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Kick-ass Wines | 1 Wine Dude - Page 4

Posts Filed Under kick-ass wines

Vying For Napa’s Best Reds, By Way Of Hungary… Oh, And Bordeaux, Too (Kapcsandy Family Winery Recent Releases)

Vinted on April 17, 2014 binned in elegant wines, kick-ass wines, on the road, sexy wines, wine review

“Our competition isn’t Napa Valley; it’s Bordeaux.”

That’s how Lou Kapcsandy sums up the goal of his 3,000 (ish) case production winery, a building that nestles up to about 15 acres of vineyard land that formerly went into Beringer’s `75 Private Reserve (“we purchased it in 2000 without them knowing anything about it,” he told me), and which might best be described as ‘polished-industrial.’

But that kind of upscale nondescript casing is fitting for the no-nonsense Kapcsandy, particularly when you consider that he’s a former chemical engineer and wine importer (not much use for flash in those endeavors).

But just wait until you get a load of what Hungarian-born Kapcsandy has going on in the vineyard and inside that Napa Valley production facility; you engineering types are gonna get a slice of geek heaven out of this.

Let’s start with the land: the Kapcsandy’s had 34 (!) pits dug into the vineyard for analysis, concluding that “literally within fifty yards, the growing conditions are different” on the heavy clay-ladden former riverbed. “At one point,” according to Kapcsandy, “it was 118.5F in the vineyard; the next morning, the same spot was 50F.” NASA-style satellite imagery was employed, convincing them to plant the vineyard along a magnetic north-south orientation, and dense plantings. Fruit is dropped, pesticides are avoided when possible, and generally Lou Kapcsandy frowns a lot when talking about “”what he calls “vineyard gymnastics.”

The results are mostly red blends that, in my experience, stand up to Napa’s best (and particularly shine come Premiere Napa Valley time – those tastings are what prompted my visit to the Kapcsandy’s in the first place). Expensive, for sure, but ludicrously good. Which is why I am waxing poetic about them here in the first place, of course.

So… yeah, let’s geek out on the in-winery stuff now…

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There Are NO St. Patrick’s Day Wine Picks (March 2014 Answers.com Wine Articles, And My Birthday Wine Lineup)

Vinted on March 27, 2014 binned in elegant wines, going pro, kick-ass wines, wine review

Technically there was a holiday this month, but I could not bring myself to hazard conjuring up some long-shot wine pairing for St. Patrick’s Day in March.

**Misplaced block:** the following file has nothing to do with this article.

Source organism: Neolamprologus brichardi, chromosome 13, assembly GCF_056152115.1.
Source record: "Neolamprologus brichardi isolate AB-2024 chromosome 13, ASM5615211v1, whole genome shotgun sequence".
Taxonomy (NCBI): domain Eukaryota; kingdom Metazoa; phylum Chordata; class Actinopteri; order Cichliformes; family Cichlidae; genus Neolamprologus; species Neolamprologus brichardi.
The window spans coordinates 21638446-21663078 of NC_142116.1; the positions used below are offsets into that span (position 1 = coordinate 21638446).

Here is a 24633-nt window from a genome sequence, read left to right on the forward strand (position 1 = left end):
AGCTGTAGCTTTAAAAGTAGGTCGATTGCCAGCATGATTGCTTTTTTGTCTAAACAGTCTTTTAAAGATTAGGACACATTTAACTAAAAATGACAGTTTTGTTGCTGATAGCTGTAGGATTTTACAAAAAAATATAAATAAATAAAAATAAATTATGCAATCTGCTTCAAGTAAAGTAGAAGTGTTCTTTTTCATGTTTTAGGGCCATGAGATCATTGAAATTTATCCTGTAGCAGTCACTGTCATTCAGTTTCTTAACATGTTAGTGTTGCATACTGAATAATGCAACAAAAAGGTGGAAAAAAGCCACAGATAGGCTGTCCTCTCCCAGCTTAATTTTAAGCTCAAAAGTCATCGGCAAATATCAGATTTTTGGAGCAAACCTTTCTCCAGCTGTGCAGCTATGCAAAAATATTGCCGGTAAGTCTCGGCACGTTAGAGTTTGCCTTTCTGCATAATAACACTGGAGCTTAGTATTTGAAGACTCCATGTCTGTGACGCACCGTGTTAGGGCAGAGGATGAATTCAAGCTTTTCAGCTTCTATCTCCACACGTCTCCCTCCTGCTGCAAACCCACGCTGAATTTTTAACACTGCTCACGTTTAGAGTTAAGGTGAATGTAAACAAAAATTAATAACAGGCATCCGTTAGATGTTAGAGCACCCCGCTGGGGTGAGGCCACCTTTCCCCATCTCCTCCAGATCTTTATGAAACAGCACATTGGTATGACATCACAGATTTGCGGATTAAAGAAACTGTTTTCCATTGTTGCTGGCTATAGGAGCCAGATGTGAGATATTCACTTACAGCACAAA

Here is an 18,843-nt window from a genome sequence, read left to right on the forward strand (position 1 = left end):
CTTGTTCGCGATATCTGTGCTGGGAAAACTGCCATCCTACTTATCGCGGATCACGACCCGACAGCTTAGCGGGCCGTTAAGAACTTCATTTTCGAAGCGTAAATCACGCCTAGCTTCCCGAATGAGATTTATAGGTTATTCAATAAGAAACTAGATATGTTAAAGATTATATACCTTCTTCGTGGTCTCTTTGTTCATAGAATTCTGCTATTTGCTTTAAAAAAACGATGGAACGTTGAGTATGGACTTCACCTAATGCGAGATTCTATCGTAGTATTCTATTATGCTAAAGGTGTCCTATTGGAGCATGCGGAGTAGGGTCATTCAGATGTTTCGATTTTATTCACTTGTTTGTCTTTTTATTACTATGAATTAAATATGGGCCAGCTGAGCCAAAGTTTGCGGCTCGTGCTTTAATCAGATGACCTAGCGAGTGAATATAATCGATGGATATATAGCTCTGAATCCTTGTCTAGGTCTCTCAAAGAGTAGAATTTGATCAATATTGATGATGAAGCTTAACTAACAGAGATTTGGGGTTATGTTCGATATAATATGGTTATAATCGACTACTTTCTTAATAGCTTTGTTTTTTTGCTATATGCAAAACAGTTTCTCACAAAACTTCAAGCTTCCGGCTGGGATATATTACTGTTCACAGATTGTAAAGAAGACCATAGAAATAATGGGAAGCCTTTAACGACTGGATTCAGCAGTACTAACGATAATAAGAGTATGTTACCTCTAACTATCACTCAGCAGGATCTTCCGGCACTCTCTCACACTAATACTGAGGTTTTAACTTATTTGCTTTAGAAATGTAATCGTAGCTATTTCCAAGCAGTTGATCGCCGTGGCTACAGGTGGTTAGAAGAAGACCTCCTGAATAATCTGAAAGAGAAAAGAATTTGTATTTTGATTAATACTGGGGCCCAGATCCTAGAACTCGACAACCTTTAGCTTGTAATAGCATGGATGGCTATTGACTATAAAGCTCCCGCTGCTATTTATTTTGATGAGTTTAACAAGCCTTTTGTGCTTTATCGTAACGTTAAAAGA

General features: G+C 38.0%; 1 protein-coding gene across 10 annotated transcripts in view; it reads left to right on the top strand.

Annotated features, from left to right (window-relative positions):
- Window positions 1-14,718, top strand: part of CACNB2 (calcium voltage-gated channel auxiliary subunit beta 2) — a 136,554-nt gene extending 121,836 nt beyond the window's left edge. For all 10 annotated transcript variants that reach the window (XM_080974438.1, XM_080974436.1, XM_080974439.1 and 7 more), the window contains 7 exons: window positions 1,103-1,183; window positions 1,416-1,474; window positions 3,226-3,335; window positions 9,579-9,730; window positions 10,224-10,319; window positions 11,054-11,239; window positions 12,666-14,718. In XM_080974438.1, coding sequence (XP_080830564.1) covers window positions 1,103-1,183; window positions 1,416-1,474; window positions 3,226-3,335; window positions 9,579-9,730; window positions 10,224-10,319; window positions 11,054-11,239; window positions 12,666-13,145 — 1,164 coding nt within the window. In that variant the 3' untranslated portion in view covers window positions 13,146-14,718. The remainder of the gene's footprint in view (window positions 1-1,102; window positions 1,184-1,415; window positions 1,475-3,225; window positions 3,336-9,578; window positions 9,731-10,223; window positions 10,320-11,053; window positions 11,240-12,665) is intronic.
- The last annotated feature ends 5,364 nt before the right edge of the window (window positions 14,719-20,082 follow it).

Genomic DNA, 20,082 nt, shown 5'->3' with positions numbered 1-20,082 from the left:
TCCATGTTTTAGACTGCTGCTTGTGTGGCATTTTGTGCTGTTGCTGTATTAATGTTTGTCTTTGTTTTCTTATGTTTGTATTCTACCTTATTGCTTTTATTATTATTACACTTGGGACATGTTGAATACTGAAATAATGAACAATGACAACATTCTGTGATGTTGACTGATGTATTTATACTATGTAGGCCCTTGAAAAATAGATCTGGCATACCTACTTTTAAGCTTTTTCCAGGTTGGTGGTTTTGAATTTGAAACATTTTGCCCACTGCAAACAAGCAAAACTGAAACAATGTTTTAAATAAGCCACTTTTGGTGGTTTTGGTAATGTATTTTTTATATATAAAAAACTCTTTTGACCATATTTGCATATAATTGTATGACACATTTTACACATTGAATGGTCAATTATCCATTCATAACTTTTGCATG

Just… uhm… No. No way.

Anything along that vein is (being kind here) a desperate stretch. I mean, look, why would you even do that? What’s wrong with beer? [ A: the last time I checked, nothing. ]  I’m actually the worst person to ask about the subject anyway, because St. Patrick’s Day happens to be my actual birthday. So for me, that “holiday” wine pairing usually falls squarely into the category of “whatever the f*ck I feel like drinking, no mater what food is being poured, and preferably something bubbly and expensive.” But then, with my daughter’s birthday falling less than a week later than mine, these days at 1WD central we more or less give my birthday a passing wave hello/goodbye. “Happy birthday honey. Ok, so, did you order the dolphin place-mats yet for all of the kids coming to Lorelai’s party?”

Despite the daughter birthday madness, and the inevitable hangover resulting from the amount of alcohol one has to imbibe just to survive hosting a dozen 5- and 6-year-old children for a birthday shindig, I managed a few non-St.-Patrick’s-Day tidbits for the Wine.Answers.com gig in March (they are paying for the stuff, after all!).

And, I did celebrate the birthday in serious style, vinous-wise, as you’ll witness from the inset pic. More on all of that below…

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The Godfather, The Orc, & Timeless Spaghetti Westerners (Ravenswood Single Vineyard Zinfandel Recent Releases)

Vinted on February 20, 2014 binned in crowd pleaser wines, kick-ass wines, on the road, wine review